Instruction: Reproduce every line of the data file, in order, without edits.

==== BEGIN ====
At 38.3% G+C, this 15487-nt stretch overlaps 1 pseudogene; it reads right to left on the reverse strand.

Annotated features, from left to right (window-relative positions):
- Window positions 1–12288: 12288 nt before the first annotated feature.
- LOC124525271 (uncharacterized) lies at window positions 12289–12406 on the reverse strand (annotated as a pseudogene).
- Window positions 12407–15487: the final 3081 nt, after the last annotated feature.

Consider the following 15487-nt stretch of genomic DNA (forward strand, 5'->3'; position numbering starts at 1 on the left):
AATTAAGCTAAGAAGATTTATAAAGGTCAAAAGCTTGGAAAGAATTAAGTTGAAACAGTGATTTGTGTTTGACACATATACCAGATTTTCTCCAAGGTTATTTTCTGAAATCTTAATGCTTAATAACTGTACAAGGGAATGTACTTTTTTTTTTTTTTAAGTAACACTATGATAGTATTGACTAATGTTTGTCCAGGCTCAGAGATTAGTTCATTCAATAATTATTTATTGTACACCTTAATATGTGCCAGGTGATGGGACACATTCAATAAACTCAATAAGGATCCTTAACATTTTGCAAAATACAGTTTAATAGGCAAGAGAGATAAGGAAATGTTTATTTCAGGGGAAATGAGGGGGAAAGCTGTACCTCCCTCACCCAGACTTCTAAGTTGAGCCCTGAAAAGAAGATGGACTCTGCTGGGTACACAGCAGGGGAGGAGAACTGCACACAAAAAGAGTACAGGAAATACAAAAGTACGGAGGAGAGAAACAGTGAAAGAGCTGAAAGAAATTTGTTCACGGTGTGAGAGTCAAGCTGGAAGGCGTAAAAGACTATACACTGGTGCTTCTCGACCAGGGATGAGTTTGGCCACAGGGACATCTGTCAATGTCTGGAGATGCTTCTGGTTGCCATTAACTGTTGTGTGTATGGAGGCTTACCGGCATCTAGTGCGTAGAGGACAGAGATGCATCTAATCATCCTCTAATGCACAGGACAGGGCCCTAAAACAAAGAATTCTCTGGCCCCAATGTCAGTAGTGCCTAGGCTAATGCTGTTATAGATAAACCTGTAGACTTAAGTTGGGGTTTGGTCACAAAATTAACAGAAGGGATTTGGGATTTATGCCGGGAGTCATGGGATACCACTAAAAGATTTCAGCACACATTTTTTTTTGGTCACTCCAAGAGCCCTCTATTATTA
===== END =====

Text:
At 38.3% G+C, this 15487-nt stretch overlaps 1 pseudogene; it reads right to left on the reverse strand.

Annotated features, from left to right (window-relative positions):
- Window positions 1–12288: 12288 nt before the first annotated feature.
- LOC124525271 (uncharacterized) lies at window positions 12289–12406 on the reverse strand (annotated as a pseudogene).
- Window positions 12407–15487: the final 3081 nt, after the last annotated feature.

Consider the following 15487-nt stretch of genomic DNA (forward strand, 5'->3'; position numbering starts at 1 on the left):
AATTAAGCTAAGAAGATTTATAAAGGTCAAAAGCTTGGAAAGAATTAAGTTGAAACAGTGATTTGTGTTTGACACATATACCAGATTTTCTCCAAGGTTATTTTCTGAAATCTTAATGCTTAATAACTGTACAAGGGAATGTACTTTTTTTTTTTTTTAAGTAACACTATGATAGTATTGACTAATGTTTGTCCAGGCTCAGAGATTAGTTCATTCAATAATTATTTATTGTACACCTTAATATGTGCCAGGTGATGGGACACATTCAATAAACTCAATAAGGATCCTTAACATTTTGCAAAATACAGTTTAATAGGCAAGAGAGATAAGGAAATGTTTATTTCAGGGGAAATGAGGGGGAAAGCTGTACCTCCCTCACCCAGACTTCTAAGTTGAGCCCTGAAAAGAAGATGGACTCTGCTGGGTACACAGCAGGGGAGGAGAACTGCACACAAAAAGAGTACAGGAAATACAAAAGTACGGAGGAGAGAAACAGTGAAAGAGCTGAAAGAAATTTGTTCACGGTGTGAGAGTCAAGCTGGAAGGCGTAAAAGACTATACACTGGTGCTTCTCGACCAGGGATGAGTTTGGCCACAGGGACATCTGTCAATGTCTGGAGATGCTTCTGGTTGCCATTAACTGTTGTGTGTATGGAGGCTTACCGGCATCTAGTGCGTAGAGGACAGAGATGCATCTAATCATCCTCTAATGCACAGGACAGGGCCCTAAAACAAAGAATTCTCTGGCCCCAATGTCAGTAGTGCCTAGGCTAATGCTGTTATAGATAAACCTGTAGACTTAAGTTGGGGTTTGGTCACAAAATTAACAGAAGGGATTTGGGATTTATGCCGGGAGTCATGGGATACCACTAAAAGATTTCAGCACACATTTTTTTTTGGTCACTCCAAGAGCCCTCTATTATTA